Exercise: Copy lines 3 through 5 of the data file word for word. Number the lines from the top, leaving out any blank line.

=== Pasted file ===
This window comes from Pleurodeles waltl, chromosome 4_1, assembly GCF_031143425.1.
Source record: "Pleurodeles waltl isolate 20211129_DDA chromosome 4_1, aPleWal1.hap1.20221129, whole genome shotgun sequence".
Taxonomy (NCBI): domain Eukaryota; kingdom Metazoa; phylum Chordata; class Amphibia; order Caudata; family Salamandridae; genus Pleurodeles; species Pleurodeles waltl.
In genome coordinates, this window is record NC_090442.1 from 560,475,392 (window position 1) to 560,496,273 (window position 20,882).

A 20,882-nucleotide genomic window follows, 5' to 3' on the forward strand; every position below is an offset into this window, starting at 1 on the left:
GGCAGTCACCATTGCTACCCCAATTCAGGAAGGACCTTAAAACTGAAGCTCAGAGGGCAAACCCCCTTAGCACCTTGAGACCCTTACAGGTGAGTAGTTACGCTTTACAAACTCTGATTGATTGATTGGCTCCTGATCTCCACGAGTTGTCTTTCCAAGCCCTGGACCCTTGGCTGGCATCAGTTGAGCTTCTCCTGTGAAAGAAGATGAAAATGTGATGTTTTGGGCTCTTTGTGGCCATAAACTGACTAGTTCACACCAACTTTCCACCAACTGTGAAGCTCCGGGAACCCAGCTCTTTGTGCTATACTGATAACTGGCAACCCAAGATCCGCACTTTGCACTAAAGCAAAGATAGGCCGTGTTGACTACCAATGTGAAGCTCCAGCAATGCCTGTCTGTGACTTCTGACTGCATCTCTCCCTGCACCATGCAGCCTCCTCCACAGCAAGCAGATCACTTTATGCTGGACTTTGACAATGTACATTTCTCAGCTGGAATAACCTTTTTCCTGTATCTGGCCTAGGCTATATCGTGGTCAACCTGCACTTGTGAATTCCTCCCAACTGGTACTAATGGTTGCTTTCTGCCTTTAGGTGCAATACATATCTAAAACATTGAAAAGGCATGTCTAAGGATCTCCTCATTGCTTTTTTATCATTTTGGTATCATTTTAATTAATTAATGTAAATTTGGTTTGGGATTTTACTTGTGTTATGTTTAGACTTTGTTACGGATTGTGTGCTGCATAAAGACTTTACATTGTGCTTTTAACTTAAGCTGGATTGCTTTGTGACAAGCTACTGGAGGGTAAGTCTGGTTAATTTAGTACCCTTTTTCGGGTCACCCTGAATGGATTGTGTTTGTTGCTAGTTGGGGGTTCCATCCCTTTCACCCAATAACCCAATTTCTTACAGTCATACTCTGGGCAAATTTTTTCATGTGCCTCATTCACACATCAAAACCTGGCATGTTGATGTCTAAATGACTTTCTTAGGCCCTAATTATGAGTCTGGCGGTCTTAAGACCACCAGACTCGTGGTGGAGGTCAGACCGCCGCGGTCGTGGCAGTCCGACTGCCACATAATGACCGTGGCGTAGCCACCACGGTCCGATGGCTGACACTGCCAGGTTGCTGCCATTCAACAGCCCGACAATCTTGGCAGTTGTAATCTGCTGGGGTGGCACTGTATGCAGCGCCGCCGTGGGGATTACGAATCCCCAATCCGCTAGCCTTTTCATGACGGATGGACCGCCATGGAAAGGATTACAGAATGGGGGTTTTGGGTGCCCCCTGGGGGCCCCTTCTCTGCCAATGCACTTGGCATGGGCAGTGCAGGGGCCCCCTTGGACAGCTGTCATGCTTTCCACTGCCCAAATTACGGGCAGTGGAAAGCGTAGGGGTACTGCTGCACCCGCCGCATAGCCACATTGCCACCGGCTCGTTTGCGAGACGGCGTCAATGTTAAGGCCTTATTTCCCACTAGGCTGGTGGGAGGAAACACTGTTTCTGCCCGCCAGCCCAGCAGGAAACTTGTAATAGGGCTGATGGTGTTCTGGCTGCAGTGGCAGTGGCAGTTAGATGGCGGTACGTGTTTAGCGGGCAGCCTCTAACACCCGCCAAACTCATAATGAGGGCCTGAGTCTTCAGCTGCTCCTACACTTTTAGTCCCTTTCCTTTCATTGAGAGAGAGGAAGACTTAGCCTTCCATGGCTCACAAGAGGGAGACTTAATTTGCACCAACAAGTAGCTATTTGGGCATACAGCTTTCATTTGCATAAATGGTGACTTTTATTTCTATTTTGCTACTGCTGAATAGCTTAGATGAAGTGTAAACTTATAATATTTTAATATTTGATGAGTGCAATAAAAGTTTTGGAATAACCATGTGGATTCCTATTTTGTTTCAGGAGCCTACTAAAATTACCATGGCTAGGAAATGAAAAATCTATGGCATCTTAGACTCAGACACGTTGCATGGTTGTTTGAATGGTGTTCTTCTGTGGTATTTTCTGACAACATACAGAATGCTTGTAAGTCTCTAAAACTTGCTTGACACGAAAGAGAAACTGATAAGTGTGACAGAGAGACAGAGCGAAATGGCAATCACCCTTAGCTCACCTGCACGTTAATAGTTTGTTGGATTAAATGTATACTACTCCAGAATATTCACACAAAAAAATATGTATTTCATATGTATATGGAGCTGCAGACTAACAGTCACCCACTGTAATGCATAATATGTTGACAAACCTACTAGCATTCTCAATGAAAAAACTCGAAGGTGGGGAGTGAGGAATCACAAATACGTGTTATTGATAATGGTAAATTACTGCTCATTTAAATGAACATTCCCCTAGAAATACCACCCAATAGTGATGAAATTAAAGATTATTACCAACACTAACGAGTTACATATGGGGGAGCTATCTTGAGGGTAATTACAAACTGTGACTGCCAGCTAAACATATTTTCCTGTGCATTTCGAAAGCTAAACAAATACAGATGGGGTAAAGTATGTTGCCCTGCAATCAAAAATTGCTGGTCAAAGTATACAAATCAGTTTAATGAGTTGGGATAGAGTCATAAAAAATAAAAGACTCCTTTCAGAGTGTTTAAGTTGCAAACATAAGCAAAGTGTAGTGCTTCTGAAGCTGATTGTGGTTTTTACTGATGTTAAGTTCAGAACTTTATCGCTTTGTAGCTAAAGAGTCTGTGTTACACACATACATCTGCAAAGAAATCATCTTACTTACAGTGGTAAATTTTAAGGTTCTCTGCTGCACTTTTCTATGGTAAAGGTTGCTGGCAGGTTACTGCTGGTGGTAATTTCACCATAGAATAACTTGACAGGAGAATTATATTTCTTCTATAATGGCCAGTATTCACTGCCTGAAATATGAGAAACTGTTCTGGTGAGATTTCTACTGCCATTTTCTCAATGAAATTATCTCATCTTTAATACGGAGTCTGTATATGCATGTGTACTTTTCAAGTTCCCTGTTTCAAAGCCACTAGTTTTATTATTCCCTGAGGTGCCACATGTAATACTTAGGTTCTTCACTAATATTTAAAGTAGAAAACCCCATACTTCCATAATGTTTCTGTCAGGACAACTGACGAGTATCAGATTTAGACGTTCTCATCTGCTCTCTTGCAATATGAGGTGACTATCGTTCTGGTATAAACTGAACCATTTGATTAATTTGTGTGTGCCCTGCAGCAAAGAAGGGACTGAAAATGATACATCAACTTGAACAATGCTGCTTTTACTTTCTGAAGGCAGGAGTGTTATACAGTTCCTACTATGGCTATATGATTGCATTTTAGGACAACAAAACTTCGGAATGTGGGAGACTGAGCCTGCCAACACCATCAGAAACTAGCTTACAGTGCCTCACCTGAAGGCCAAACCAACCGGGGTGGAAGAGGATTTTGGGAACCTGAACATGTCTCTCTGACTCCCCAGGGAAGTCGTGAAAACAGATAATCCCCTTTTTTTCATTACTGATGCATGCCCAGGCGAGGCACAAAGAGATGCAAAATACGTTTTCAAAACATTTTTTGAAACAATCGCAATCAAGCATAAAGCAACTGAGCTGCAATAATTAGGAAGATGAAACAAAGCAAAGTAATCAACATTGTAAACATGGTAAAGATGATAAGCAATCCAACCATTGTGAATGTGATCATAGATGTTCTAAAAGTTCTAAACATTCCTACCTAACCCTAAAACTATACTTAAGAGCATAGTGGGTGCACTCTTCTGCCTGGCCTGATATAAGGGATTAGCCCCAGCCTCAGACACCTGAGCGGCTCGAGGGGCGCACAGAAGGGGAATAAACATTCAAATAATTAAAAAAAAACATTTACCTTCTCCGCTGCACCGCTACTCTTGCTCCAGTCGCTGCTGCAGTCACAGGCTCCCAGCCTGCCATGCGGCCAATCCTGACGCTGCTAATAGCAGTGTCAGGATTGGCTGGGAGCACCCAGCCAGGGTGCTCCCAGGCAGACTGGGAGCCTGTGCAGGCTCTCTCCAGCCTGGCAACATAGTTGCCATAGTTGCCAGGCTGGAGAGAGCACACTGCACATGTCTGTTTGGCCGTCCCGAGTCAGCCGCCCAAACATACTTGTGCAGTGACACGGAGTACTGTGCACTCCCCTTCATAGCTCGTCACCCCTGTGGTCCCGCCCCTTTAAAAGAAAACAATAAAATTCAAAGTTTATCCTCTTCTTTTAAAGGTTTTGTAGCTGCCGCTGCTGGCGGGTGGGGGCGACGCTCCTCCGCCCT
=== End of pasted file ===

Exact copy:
Taxonomy (NCBI): domain Eukaryota; kingdom Metazoa; phylum Chordata; class Amphibia; order Caudata; family Salamandridae; genus Pleurodeles; species Pleurodeles waltl.
In genome coordinates, this window is record NC_090442.1 from 560,475,392 (window position 1) to 560,496,273 (window position 20,882).

A 20,882-nucleotide genomic window follows, 5' to 3' on the forward strand; every position below is an offset into this window, starting at 1 on the left: